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VC Gloomy on Telecom StartupsVC Gloomy on Telecom Startups

Sofinnova says equipment market is not attractive for VCs, but there's money in embedded handset technology

March 18, 2005

5 Min Read
VC Gloomy on Telecom Startups

Here's some bad news for infrastructure startups: Telecom network equipment vendors are not good investment prospects these days, because companies that rely on carriers for their revenues offer too little potential for a "liquidity event."

So says Jean Schmitt, managing partner at European venture capital firm Sofinnova Partners, which recently raised a €385 million ($513 million) investment fund (see Sofinnova Grabs €385M).

The firm is now sizing up the technology markets, looking for early stage firms that offer decent prospects for a profitable return on investment, either through an acquisition or an IPO.

Sofinnova has a history of backing telecom hardware and software companies such as photonic switching systems vendor Calient Networks Inc., broadband access equipment firm Narad Networks Inc., PON systems vendor Salira Optical Network Systems Inc., and billing software firm VoluBill (see Narad Networks Raises $17.5M, Calient Networks Raises $20M, and Salira Secures $7 Million More).

But Schmitt says that telecom network equipment and OSS firms are no longer attractive to VCs. "With our previous fund we invested in a few telecom software companies, but we quickly stopped, as operators haven't really been investing much there. Companies that rely on telcos as their customers make me very nervous. On the network side, it's possible to create exciting companies, of course, but not the kind of companies that will attract VCs," he says.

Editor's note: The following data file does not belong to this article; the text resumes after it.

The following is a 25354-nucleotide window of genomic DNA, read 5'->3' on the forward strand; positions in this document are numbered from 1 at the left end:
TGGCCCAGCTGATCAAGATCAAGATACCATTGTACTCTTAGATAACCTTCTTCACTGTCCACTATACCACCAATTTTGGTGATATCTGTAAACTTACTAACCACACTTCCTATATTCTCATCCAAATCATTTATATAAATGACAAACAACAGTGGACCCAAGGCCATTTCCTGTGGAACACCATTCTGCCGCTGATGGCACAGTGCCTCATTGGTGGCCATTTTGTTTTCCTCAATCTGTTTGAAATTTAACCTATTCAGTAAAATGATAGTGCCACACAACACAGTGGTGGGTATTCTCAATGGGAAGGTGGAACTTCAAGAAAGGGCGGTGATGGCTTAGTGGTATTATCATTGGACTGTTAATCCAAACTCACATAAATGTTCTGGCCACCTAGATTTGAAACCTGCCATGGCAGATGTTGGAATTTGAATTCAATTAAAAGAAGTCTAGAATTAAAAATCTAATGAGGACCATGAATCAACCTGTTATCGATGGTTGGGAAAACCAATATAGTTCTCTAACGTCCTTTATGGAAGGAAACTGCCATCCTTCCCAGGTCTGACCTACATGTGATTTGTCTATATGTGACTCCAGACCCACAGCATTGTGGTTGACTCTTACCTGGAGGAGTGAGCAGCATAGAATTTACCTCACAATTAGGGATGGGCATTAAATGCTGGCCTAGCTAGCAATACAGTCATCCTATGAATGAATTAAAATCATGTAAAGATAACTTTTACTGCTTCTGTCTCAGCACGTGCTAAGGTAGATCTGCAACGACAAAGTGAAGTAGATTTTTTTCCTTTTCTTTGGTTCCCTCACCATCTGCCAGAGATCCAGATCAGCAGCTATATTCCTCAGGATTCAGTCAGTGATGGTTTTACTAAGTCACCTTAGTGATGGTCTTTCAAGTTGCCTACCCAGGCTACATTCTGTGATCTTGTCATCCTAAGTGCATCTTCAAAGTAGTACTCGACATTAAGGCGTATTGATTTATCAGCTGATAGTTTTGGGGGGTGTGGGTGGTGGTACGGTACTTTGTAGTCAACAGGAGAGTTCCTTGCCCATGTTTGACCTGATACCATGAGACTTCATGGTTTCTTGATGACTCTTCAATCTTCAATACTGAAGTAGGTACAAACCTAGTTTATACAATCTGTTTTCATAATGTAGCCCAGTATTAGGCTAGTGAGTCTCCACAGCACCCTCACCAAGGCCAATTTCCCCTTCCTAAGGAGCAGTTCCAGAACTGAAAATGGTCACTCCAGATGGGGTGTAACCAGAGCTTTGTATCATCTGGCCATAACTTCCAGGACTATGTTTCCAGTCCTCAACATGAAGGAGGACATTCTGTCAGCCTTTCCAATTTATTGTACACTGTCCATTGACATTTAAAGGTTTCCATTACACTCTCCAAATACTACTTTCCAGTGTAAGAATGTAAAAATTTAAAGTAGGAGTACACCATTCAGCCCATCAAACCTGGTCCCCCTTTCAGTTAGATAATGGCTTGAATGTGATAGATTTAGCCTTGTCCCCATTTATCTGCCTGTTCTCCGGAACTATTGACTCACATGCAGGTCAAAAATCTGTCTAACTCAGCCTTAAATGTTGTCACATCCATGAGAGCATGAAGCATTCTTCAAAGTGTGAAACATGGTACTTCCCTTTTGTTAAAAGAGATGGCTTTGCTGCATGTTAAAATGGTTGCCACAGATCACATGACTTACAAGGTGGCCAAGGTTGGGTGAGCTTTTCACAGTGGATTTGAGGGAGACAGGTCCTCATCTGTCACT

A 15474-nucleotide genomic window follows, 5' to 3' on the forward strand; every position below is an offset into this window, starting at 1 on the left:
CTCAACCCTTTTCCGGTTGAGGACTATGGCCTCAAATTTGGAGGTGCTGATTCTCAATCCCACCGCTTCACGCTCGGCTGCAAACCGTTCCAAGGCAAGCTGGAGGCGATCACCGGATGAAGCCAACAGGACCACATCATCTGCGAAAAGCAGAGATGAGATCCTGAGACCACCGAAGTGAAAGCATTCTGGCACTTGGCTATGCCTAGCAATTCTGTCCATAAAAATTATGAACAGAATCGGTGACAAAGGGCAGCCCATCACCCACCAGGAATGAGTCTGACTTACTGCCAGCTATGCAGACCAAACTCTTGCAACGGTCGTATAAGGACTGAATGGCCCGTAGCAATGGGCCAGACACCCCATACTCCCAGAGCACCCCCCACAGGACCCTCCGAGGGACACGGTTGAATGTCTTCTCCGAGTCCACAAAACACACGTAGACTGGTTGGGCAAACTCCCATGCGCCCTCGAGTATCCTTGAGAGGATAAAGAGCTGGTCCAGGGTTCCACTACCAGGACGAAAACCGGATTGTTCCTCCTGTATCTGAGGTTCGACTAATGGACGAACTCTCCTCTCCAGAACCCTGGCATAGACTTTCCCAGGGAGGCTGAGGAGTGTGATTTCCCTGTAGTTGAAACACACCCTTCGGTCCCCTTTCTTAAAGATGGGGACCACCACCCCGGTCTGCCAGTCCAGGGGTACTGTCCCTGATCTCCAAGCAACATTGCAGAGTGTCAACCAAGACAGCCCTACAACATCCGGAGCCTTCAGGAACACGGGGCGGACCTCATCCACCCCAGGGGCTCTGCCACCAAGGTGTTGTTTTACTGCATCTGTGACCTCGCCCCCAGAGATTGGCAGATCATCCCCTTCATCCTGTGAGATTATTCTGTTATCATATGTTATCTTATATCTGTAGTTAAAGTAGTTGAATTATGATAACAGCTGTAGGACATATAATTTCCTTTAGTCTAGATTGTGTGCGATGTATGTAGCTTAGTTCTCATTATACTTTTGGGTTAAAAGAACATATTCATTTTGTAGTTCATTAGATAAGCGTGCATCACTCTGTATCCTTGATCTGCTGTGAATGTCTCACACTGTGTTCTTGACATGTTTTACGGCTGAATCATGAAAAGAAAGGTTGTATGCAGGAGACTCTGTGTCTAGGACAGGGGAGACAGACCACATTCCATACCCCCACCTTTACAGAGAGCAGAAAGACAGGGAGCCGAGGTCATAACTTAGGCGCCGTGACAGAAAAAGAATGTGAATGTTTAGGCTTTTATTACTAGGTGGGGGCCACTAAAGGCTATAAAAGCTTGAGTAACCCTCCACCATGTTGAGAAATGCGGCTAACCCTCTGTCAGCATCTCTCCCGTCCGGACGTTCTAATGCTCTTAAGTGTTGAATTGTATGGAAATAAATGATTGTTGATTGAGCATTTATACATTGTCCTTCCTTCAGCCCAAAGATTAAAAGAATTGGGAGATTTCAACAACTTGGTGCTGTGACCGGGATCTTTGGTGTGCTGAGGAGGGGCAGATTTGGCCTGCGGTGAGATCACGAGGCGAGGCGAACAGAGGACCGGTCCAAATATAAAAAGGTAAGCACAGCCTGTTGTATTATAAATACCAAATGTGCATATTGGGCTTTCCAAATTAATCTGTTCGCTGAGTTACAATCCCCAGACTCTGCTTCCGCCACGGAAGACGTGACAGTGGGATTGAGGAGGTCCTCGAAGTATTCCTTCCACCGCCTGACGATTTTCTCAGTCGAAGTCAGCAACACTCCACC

The main problem is that the operators are not willing to invest in innovative technology, he says, and it's hard to determine how much they will spend, and when. "And if you're landing big deals with Tier 1 operators, they are squeezing your margins so hard it's tough to make money. If you are winning contracts with Tier 3 carriers and a competitor is winning the Tier 1 contracts, then you're dead," adds Schmitt, cheerily.

He says Sofinnova has looked at a few companies in the video equipment and triple-play systems space, but "we didn't see anything that would crack the market."

He adds: "We still look at the infrastructure market but we don't see many opportunities, as there aren't any real opportunities to grow a company to very quickly become a $100 million [annual revenues] player. It's a big issue -- how to build a business model with carriers as customers. It's possible to build a company that has revenues of $20 million, but that's not enough for a liquidity event. The bar is going higher," says Schmitt.

Instead, Schmitt and his colleagues see greater opportunities in companies that are developing software and hardware components for mobile handsets.